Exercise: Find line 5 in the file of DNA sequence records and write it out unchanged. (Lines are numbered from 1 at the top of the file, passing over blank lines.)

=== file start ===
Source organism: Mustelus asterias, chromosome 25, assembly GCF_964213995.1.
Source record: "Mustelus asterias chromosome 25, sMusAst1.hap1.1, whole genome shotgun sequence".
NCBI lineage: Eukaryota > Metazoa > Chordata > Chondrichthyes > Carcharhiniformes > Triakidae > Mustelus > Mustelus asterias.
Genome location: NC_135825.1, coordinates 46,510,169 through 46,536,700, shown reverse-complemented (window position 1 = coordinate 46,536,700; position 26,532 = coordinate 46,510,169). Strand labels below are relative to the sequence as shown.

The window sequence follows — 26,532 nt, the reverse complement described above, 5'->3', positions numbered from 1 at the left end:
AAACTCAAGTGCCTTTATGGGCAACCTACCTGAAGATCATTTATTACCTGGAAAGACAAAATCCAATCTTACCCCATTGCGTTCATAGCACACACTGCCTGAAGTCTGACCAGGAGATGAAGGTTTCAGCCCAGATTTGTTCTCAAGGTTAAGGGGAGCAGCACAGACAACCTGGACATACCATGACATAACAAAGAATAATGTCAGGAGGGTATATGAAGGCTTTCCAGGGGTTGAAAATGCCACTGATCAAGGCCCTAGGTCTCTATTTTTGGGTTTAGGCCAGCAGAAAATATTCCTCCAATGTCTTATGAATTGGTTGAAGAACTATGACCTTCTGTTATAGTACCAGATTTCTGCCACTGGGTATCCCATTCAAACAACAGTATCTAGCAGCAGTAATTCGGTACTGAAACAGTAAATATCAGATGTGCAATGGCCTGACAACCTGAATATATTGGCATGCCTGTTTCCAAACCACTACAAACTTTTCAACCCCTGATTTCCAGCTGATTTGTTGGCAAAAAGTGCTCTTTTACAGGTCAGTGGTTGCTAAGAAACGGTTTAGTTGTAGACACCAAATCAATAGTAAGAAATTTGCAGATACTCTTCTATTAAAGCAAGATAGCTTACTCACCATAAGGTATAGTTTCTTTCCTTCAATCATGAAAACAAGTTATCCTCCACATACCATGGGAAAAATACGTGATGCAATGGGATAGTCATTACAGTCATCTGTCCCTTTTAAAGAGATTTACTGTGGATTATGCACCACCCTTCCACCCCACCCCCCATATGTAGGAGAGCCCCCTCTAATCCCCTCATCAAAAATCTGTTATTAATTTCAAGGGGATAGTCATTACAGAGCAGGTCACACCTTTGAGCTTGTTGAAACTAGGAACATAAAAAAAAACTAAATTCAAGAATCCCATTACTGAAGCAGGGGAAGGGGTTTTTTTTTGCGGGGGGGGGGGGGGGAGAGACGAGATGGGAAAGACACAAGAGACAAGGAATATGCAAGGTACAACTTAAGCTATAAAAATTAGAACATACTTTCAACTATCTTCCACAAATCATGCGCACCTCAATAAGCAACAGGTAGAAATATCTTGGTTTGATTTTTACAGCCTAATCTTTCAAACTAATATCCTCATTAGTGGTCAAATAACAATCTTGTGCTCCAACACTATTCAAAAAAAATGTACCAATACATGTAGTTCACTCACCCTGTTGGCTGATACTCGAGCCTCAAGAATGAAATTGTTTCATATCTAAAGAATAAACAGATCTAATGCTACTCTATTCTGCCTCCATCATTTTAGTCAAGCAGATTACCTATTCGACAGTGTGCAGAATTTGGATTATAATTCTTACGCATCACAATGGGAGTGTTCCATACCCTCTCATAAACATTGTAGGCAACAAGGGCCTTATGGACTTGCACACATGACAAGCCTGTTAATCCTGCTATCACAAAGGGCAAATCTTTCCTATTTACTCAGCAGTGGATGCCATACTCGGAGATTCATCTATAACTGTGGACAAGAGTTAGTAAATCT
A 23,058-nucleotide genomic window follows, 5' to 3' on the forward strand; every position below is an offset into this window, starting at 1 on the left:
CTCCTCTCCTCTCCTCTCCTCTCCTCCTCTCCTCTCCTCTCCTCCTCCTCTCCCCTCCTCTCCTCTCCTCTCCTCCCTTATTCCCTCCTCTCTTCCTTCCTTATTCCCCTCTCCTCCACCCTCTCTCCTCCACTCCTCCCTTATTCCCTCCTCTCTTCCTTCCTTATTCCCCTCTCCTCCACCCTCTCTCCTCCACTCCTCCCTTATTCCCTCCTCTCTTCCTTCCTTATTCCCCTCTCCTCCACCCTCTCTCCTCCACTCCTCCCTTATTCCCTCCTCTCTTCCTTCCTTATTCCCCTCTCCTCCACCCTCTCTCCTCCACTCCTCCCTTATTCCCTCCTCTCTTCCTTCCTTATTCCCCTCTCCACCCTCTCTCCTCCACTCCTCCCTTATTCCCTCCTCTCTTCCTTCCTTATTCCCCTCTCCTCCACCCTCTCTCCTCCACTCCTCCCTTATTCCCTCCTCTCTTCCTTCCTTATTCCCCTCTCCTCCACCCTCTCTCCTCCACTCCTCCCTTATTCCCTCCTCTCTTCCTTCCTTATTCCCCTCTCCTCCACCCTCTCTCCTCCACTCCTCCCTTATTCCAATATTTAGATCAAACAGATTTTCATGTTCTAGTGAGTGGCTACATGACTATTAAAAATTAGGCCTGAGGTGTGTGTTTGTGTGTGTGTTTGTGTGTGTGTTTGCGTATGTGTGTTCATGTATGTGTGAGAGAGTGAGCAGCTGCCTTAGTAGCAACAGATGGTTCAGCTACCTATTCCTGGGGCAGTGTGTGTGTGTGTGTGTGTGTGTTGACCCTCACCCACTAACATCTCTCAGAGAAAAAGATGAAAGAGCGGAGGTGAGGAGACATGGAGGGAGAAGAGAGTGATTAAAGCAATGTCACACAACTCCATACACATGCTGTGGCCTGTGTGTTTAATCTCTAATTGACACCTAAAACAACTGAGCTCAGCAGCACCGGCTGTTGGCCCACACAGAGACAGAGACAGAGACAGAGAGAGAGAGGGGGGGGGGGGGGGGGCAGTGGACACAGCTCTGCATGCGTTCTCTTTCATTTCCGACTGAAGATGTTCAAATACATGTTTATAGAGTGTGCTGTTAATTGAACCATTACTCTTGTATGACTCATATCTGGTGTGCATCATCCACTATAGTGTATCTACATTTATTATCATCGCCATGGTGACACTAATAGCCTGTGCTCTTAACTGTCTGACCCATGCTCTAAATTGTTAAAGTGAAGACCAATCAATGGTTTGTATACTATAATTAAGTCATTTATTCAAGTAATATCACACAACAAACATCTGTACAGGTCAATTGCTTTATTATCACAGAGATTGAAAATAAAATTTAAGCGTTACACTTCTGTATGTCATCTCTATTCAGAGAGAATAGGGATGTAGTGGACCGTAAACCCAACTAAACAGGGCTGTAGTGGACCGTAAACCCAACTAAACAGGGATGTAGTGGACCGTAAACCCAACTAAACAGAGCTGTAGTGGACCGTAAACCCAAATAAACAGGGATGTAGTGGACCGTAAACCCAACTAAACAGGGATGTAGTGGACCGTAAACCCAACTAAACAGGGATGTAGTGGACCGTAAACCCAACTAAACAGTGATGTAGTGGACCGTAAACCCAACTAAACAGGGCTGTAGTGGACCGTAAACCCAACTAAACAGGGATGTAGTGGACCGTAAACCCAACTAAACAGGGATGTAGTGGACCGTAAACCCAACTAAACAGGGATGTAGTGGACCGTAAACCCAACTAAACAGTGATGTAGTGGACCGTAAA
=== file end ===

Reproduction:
The window sequence follows — 26,532 nt, the reverse complement described above, 5'->3', positions numbered from 1 at the left end: